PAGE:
Local golf notebook: Statler still at it after all these years
TribLIVE Sports Videos
When Marty Statler and his father opened a par-3 golf course more than 60 years ago, it cost 50 cents to play nine holes.
The course is long gone, and the business that is now Statler's Fun Center features miniature golf and a go-kart track.
One thing hasn't changed after all of these years when it comes to Statler. The man affectionately known as “Pappy“ can still make his way around a golf course.
Statler recorded his eighth career hole in one recently, and the ace allowed him to shoot his age (81) at Totteridge Golf Club in Greensburg.
Statler has shot his age every year since he turned 68, and that is not his only distinction when it comes to golf.
Statler was a pupil of Deacon Palmer, and the latter helped him earn his PGA teaching professional card not long after Statler's Golf Course first opened. Statler also goes way back with Arnold Palmer, Deacon's son.
“I've known him all of my life,” Statler said of Palmer, who won seven majors and did more than any other player to make golf popular. “He's quite a gentleman. He has been all of his life.”
Statler plays golf twice a week, and he would get out more if his body permitted. He also stays close to the game by giving lessons at his house, which is near the business that has remained in the family and is still off Route 30 in Greensburg.
Statler is not allowed to get any strokes when he plays golf because of his status as a teaching professional. That can make it difficult when he is out with his son and grandson as they hit short irons into greens that Statler has to reach with a long iron or fairway wood.
“It gets tougher every year,” Statler said, “but I still make a few quarters.”
Locals look to advance
Rick Stimmel and Oakmont Country Club head professional Bob Ford are among the 69 players who are scheduled to play in a U.S. Open local qualifier Tuesday at Grove City Country Club.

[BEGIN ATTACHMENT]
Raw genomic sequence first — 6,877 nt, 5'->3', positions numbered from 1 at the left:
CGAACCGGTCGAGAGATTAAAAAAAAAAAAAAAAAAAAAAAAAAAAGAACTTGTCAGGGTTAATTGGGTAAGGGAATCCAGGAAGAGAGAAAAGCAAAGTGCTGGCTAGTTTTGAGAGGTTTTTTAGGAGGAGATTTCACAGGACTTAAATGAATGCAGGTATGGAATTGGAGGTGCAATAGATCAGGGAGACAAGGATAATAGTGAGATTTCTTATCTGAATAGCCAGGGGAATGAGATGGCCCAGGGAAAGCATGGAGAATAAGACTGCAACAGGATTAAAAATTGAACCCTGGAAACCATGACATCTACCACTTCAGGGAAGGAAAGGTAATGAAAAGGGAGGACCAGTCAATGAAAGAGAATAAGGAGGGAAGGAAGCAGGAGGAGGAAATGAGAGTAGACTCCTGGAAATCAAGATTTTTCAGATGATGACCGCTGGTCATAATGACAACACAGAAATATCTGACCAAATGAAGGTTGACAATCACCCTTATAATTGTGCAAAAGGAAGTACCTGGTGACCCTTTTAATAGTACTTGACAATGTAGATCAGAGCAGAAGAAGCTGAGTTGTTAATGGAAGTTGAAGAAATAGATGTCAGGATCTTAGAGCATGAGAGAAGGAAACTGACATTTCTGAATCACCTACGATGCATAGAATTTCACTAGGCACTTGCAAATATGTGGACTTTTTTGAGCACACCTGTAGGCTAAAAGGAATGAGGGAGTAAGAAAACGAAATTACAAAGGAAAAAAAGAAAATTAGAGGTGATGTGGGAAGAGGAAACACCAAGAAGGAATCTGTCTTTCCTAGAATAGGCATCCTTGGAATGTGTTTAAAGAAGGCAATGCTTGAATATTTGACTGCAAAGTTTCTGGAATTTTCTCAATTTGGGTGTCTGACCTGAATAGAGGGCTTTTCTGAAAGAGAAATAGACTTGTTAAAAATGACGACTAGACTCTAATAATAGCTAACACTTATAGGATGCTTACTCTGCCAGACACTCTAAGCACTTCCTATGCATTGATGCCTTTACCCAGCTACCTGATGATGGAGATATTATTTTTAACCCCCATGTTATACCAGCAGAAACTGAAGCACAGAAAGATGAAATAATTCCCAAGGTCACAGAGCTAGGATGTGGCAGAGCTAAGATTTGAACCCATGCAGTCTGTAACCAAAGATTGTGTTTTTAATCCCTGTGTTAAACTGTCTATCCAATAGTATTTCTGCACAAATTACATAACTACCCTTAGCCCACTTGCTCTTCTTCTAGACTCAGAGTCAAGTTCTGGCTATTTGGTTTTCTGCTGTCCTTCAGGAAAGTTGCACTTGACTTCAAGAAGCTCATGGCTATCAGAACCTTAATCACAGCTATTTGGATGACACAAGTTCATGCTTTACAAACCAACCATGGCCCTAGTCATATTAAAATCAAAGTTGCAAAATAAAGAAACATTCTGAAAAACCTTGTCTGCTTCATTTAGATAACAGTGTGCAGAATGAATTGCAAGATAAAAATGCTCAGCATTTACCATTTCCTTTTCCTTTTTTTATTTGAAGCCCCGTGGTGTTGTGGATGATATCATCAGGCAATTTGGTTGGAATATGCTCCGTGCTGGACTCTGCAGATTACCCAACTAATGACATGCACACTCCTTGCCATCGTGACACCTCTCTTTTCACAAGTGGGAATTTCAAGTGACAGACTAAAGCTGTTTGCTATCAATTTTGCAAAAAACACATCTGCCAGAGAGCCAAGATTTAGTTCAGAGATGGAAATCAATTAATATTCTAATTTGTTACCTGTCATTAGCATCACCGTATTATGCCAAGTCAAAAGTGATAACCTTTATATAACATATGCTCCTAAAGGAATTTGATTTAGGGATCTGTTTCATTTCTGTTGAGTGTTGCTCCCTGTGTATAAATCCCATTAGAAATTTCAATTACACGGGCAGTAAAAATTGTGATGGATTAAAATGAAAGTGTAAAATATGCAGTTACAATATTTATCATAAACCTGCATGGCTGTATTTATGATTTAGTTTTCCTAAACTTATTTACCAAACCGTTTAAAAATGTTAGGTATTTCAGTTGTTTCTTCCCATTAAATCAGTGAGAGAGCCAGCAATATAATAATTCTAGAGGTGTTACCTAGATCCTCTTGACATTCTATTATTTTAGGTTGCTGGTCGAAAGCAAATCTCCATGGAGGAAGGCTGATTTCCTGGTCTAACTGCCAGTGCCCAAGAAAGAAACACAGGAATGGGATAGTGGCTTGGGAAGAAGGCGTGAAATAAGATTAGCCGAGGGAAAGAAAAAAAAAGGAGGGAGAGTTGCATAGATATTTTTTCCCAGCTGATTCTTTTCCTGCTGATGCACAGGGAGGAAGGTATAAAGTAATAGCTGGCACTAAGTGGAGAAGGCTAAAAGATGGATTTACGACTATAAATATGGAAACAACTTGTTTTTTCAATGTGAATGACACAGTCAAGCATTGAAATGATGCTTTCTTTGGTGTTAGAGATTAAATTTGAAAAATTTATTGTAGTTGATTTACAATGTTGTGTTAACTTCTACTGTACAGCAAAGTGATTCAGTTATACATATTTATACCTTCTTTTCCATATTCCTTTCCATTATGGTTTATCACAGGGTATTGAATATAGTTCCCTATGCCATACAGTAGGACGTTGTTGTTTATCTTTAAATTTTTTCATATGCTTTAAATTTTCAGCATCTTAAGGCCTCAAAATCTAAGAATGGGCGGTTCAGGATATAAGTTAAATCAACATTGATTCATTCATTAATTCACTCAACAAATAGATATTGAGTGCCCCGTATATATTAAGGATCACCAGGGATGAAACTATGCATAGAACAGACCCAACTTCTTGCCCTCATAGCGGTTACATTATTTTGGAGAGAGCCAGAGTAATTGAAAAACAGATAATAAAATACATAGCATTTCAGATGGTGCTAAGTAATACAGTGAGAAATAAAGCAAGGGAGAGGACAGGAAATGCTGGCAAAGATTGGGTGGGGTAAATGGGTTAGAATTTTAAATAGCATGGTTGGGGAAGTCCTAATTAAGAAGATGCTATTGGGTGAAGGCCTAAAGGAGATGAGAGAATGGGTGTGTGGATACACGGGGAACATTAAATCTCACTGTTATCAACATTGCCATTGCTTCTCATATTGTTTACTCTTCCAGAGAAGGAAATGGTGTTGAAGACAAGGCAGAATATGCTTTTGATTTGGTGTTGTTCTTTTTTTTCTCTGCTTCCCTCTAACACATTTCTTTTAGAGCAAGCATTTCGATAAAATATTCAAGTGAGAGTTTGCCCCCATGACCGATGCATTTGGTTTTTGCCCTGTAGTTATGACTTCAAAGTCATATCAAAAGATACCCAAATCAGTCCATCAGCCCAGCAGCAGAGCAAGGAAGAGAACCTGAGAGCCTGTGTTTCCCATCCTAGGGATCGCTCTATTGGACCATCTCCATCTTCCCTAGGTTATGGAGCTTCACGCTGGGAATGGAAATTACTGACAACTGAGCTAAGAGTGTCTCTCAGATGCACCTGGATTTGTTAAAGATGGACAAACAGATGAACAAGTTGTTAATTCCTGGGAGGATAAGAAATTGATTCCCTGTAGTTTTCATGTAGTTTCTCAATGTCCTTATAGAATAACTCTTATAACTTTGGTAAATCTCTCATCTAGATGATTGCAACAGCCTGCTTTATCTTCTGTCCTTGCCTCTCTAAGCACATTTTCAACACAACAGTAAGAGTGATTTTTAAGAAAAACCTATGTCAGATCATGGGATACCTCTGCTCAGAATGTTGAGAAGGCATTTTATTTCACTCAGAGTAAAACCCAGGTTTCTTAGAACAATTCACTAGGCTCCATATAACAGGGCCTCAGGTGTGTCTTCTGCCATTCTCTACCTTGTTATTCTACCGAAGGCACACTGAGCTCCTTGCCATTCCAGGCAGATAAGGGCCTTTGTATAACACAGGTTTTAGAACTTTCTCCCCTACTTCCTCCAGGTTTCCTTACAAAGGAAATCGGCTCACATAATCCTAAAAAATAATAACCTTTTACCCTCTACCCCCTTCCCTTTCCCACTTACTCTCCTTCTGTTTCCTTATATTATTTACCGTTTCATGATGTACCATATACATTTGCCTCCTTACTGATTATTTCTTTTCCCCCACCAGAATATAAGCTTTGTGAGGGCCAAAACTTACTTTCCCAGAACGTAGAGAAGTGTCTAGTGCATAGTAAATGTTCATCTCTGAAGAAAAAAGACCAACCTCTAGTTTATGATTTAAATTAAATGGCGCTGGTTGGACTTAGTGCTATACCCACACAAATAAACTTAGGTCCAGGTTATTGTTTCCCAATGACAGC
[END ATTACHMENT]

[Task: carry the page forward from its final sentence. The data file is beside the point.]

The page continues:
The golfers will try to advance to sectional qualifying, and the top two or three finishers will move within a step of playing in the U.S. Open.
The Open will be played June 13-16 at Merion Golf Club outside of Philadelphia.
Stimmel, a Pittsburgh resident, qualified for the 2000 U.S. Open at Pebble Beach.
Dan Obremski, Dan Konieczny and Kevin Shields advanced from the local qualifier last Thursday at Westmoreland Country Club.
One step from U.S. Women's Open
Rachel Rohanna will try to return to the U.S. Women's Open when she tees it up Wednesday at Butler Country Club.
Rohanna, who played in the 2011 U.S. Women's Open, is among the 40 players who are scheduled to play in a sectional qualifier.
The Waynesburg graduate played at Ohio State and turned professional earlier this year. Fox Chapel graduates Nadia and Katerina Luttner also will play in the 36-hole event at Butler.
Nadia Luttner is on Coastal Carolina's women's golf team. Katerina plays for Ole Miss.
The U.S. Women's Open will be June 27-30 at Sebonack Golf Club in Southampton, N.Y.